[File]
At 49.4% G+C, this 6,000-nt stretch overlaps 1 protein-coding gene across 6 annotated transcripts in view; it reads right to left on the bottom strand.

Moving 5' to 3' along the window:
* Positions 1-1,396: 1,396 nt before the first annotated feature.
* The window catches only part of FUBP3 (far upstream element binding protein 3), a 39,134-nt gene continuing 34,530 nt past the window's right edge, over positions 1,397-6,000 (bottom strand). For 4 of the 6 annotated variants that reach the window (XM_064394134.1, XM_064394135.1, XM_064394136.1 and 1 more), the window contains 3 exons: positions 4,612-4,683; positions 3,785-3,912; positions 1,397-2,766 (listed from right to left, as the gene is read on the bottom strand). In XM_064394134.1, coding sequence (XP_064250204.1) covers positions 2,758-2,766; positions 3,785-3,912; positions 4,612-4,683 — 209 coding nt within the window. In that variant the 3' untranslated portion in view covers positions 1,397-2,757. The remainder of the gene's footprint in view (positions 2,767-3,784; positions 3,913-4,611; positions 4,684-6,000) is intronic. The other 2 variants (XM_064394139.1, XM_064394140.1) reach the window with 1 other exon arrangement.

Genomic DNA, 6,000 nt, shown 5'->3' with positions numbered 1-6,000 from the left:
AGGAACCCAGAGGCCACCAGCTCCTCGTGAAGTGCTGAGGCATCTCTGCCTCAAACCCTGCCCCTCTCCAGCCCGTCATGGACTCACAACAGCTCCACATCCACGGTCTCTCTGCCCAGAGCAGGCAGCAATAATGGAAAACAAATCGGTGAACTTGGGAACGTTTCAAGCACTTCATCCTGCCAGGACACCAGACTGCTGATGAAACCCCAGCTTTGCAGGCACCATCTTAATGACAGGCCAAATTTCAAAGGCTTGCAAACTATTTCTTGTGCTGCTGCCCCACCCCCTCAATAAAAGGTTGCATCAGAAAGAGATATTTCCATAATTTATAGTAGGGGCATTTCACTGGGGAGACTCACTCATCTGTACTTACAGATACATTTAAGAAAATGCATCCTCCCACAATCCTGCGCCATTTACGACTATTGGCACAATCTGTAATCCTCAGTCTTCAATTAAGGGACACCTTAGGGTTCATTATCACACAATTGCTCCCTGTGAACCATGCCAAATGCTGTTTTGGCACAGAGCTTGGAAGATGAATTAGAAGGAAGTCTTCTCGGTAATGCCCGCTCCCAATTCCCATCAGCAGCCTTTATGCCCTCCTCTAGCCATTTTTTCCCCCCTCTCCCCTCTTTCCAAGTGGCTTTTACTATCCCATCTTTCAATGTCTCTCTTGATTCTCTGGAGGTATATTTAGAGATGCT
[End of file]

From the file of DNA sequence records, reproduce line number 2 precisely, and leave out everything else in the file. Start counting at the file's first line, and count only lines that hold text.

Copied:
Moving 5' to 3' along the window: